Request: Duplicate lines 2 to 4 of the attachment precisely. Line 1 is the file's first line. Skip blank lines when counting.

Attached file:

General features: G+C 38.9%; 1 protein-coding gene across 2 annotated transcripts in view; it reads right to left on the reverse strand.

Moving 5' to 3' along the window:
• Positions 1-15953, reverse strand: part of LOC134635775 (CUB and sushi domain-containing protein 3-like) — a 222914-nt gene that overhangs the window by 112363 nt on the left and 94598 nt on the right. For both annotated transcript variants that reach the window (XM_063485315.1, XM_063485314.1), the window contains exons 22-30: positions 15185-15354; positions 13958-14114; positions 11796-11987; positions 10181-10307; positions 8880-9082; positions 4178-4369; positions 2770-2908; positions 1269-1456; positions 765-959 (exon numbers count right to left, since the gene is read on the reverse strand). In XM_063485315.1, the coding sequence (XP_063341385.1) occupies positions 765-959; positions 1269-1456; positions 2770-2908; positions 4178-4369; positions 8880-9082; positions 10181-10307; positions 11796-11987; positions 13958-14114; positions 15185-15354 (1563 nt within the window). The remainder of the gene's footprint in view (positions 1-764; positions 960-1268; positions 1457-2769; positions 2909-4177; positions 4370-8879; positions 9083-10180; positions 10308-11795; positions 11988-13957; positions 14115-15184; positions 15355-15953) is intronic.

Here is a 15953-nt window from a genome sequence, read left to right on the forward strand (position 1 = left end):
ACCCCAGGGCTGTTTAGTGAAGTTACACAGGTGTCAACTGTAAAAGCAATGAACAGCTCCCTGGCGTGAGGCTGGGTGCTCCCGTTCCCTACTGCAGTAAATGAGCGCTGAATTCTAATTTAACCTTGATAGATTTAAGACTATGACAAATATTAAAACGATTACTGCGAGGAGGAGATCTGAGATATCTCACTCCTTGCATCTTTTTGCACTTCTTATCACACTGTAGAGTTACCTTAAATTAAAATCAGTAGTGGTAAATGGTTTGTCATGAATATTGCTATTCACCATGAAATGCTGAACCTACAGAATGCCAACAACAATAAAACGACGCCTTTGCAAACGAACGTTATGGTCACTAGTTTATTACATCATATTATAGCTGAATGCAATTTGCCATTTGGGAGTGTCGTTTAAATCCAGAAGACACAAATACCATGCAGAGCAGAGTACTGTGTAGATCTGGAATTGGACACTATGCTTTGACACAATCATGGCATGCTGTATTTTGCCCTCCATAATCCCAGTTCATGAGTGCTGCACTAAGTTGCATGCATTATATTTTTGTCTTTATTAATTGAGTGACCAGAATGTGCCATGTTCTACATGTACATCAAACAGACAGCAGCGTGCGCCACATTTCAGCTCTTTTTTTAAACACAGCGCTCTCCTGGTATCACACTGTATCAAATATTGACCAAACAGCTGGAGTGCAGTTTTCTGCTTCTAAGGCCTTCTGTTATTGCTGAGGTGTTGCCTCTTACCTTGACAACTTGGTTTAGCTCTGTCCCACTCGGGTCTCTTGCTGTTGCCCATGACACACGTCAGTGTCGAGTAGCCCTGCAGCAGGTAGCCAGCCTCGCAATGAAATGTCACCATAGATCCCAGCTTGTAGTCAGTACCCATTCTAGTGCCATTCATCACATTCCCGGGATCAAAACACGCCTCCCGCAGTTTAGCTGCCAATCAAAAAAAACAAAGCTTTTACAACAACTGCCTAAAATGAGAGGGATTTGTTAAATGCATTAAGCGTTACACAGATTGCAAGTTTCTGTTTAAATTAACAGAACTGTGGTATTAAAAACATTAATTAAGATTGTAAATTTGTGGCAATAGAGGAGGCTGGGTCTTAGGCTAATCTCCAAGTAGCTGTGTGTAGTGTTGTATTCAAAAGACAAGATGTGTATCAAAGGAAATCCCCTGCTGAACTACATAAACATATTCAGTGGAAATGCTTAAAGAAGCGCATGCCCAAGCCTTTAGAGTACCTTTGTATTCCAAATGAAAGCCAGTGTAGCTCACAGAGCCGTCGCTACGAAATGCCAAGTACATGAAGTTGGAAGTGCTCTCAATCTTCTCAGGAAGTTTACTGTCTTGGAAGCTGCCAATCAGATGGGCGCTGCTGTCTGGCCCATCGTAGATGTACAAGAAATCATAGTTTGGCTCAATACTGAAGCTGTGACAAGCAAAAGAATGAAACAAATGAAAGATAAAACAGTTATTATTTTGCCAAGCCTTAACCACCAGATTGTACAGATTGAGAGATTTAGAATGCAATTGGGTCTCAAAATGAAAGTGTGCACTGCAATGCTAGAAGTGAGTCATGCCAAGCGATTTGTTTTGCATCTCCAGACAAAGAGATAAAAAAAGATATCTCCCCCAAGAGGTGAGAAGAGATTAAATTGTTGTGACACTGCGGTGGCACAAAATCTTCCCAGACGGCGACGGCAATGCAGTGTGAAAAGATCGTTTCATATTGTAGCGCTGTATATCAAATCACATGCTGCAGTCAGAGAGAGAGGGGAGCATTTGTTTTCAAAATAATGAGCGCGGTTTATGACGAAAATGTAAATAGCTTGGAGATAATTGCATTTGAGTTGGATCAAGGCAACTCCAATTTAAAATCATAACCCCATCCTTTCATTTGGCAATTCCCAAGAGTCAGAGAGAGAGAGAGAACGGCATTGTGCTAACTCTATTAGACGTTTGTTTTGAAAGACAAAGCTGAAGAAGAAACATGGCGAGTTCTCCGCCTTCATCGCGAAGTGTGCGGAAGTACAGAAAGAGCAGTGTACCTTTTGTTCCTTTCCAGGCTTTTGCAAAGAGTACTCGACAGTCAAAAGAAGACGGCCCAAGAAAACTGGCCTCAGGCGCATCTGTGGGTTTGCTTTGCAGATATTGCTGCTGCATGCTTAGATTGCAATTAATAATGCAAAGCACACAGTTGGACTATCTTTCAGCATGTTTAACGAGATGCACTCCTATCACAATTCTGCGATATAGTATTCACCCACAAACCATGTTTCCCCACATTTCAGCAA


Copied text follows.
Moving 5' to 3' along the window:
• Positions 1-15953, reverse strand: part of LOC134635775 (CUB and sushi domain-containing protein 3-like) — a 222914-nt gene that overhangs the window by 112363 nt on the left and 94598 nt on the right. For both annotated transcript variants that reach the window (XM_063485315.1, XM_063485314.1), the window contains exons 22-30: positions 15185-15354; positions 13958-14114; positions 11796-11987; positions 10181-10307; positions 8880-9082; positions 4178-4369; positions 2770-2908; positions 1269-1456; positions 765-959 (exon numbers count right to left, since the gene is read on the reverse strand). In XM_063485315.1, the coding sequence (XP_063341385.1) occupies positions 765-959; positions 1269-1456; positions 2770-2908; positions 4178-4369; positions 8880-9082; positions 10181-10307; positions 11796-11987; positions 13958-14114; positions 15185-15354 (1563 nt within the window). The remainder of the gene's footprint in view (positions 1-764; positions 960-1268; positions 1457-2769; positions 2909-4177; positions 4370-8879; positions 9083-10180; positions 10308-11795; positions 11988-13957; positions 14115-15184; positions 15355-15953) is intronic.

Here is a 15953-nt window from a genome sequence, read left to right on the forward strand (position 1 = left end):